Amédée Emmanuel François Laharpe

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Amédée Emmanuel François Laharpe (1754 – 8 May 1796) fought in the armies of the First French Republic during the French Revolutionary Wars, led a division in Italy under Napoleon Bonaparte, and died after being hit by friendly fire.

Early career[edit]

Laharpe was the son of Louis-Philippe de la Harpe; he was born in Château Hutins near Rolle in Vaud Canton, Switzerland in 1754. His cousin was Frédéric-César de la Harpe. Laharpe studied at a school in Haldenstein and served several times as a mercenary in the Netherlands. When he returned home, he commanded a Vaud militia company. When the French Revolution broke out in 1789, he renounced his seigneurial privileges. He organized a party to celebrate the Storming of the Bastille in 1791. The authorities in Berne disapproved of his pro-French activities and forced Laharpe to flee to France where he joined the army.

Military career[edit]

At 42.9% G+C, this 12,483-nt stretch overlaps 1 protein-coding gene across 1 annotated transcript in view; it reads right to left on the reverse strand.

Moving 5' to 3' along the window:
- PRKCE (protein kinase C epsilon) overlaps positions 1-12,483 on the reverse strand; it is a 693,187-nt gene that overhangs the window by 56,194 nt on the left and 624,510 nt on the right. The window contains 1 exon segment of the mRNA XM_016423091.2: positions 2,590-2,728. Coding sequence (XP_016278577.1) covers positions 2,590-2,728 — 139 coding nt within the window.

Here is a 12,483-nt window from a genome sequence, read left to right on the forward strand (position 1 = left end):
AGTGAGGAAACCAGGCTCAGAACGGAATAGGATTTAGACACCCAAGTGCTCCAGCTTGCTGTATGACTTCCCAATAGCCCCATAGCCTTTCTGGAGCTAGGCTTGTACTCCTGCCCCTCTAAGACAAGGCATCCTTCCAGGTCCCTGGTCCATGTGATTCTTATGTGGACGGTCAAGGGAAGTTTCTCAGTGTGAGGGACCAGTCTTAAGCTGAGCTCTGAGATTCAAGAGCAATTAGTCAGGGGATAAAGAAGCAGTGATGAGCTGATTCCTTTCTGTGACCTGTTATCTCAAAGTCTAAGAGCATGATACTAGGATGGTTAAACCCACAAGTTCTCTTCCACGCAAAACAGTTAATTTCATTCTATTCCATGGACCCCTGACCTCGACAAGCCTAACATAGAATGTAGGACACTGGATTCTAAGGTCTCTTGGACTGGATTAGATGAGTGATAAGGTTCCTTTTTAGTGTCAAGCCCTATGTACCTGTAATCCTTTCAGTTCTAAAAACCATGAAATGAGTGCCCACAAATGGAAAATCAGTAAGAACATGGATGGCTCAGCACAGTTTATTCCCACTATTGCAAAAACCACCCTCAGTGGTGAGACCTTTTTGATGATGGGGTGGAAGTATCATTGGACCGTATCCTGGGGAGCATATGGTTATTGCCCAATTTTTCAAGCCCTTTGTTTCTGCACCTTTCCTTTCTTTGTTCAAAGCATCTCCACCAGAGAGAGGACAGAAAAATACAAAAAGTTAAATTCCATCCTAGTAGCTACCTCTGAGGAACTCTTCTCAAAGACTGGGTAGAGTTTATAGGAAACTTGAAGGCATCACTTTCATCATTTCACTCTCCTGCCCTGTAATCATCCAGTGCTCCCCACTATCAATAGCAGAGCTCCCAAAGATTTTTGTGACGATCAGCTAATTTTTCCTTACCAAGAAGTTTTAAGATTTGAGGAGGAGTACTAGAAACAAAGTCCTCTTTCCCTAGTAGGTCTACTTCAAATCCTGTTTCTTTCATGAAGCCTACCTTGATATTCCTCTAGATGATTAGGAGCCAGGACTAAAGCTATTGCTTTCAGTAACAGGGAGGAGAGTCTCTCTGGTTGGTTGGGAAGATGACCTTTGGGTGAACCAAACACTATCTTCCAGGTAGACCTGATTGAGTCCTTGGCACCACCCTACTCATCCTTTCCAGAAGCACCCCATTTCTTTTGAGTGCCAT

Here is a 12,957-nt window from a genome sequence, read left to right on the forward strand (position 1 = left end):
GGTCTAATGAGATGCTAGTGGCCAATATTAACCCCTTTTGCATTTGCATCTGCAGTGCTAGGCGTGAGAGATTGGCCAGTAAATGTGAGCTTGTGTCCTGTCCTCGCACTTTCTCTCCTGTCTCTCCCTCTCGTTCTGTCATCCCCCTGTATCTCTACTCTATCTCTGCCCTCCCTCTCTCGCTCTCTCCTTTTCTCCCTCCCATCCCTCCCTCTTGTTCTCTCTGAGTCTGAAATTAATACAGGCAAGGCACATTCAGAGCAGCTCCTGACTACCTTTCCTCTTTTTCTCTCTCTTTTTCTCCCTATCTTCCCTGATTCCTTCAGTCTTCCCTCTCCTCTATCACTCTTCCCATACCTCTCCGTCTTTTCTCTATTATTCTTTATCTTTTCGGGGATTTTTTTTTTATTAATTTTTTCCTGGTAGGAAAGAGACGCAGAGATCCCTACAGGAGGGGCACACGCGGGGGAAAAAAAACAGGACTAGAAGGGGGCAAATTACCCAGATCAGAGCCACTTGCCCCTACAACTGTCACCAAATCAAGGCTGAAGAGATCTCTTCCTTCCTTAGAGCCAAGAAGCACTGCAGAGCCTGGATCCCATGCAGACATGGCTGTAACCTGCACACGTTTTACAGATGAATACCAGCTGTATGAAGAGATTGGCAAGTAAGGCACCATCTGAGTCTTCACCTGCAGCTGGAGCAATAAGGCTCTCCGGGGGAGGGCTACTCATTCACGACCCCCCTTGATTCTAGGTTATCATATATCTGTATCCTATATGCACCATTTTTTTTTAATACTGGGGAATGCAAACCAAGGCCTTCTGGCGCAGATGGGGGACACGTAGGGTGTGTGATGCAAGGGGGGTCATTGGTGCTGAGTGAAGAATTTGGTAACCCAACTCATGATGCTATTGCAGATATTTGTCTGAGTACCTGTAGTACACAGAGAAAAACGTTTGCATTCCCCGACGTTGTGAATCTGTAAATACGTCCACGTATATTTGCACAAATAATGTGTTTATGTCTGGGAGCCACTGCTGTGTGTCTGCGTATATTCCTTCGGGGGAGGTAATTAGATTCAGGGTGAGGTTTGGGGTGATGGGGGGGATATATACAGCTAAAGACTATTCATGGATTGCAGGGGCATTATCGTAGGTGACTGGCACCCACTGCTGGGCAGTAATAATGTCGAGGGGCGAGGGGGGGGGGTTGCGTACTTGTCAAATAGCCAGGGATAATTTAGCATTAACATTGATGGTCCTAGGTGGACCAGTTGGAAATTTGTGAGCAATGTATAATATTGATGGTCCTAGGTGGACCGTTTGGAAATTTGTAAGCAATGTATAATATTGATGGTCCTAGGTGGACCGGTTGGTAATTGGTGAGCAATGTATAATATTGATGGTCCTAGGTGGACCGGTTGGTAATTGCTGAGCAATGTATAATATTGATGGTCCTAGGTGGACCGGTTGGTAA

Laharpe enjoyed a meteoric rise in the French army, becoming a chief of battalion in 1792. He distinguished himself at the Siege of Toulon, being named general of brigade in 1794. From that year, he served in the Army of Italy. His promotion to general of division came in 1795.[1]

When Bonaparte took command of the Army of Italy in March 1796, his division commanders included Laharpe, André Masséna, Pierre Augereau, and Jean Sérurier. In the Montenotte Campaign, these four divisions rapidly defeated the Austrian army and forced the Kingdom of Sardinia-Piedmont to sue for peace. Laharpe fought at the Battle of Montenotte and the Second Battle of Dego. Thereafter, his troops guarded the east flank of the army against a possible Austrian counterattack.

With the Sardinians subdued, Bonaparte moved against Johann Beaulieu's Austrian army. After marching along the south bank of the Po River, Laharpe's division crossed near Piacenza and thrust north to turn Beaulieu's left flank. Laharpe, with his own division and the army's advance guard, defeated Anton Lipthay's Austrians at the Battle of Fombio during the day on 8 May. After this action, the French pursued as far as Codogno. That evening, another Austrian unit blundered into the French units in the area. Amid a night of confused clashes, Laharpe was accidentally shot to death by his own men as he returned to camp after a reconnoitre.[2]

He is honored on the Arc de Triomphe in Paris. An inscription on column 24 reads LAHARPE.

References[edit]

Footnotes[edit]

  1. ^ Fiebeger, p 8
  2. ^ Chandler, p 80